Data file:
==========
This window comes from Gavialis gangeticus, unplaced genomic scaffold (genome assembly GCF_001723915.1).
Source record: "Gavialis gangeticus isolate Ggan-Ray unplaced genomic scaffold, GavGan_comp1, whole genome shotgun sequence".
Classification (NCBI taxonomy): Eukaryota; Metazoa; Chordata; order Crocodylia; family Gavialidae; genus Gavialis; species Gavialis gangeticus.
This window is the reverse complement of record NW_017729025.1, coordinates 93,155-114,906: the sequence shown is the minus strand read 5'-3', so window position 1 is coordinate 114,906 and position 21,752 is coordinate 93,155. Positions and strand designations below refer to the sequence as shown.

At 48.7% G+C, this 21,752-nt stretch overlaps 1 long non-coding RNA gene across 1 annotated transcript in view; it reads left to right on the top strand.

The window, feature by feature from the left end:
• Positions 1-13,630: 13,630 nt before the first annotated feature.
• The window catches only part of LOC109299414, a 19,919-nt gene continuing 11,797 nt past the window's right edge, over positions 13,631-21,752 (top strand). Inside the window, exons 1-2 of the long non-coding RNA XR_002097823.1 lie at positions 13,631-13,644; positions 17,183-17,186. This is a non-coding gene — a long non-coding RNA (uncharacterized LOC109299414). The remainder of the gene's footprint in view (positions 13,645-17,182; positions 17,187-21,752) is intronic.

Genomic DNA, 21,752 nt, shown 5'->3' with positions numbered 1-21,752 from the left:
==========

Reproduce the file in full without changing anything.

This window comes from Gavialis gangeticus, unplaced genomic scaffold (genome assembly GCF_001723915.1).
Source record: "Gavialis gangeticus isolate Ggan-Ray unplaced genomic scaffold, GavGan_comp1, whole genome shotgun sequence".
Classification (NCBI taxonomy): Eukaryota; Metazoa; Chordata; order Crocodylia; family Gavialidae; genus Gavialis; species Gavialis gangeticus.
This window is the reverse complement of record NW_017729025.1, coordinates 93,155-114,906: the sequence shown is the minus strand read 5'-3', so window position 1 is coordinate 114,906 and position 21,752 is coordinate 93,155. Positions and strand designations below refer to the sequence as shown.

At 48.7% G+C, this 21,752-nt stretch overlaps 1 long non-coding RNA gene across 1 annotated transcript in view; it reads left to right on the top strand.

The window, feature by feature from the left end:
• Positions 1-13,630: 13,630 nt before the first annotated feature.
• The window catches only part of LOC109299414, a 19,919-nt gene continuing 11,797 nt past the window's right edge, over positions 13,631-21,752 (top strand). Inside the window, exons 1-2 of the long non-coding RNA XR_002097823.1 lie at positions 13,631-13,644; positions 17,183-17,186. This is a non-coding gene — a long non-coding RNA (uncharacterized LOC109299414). The remainder of the gene's footprint in view (positions 13,645-17,182; positions 17,187-21,752) is intronic.

Genomic DNA, 21,752 nt, shown 5'->3' with positions numbered 1-21,752 from the left: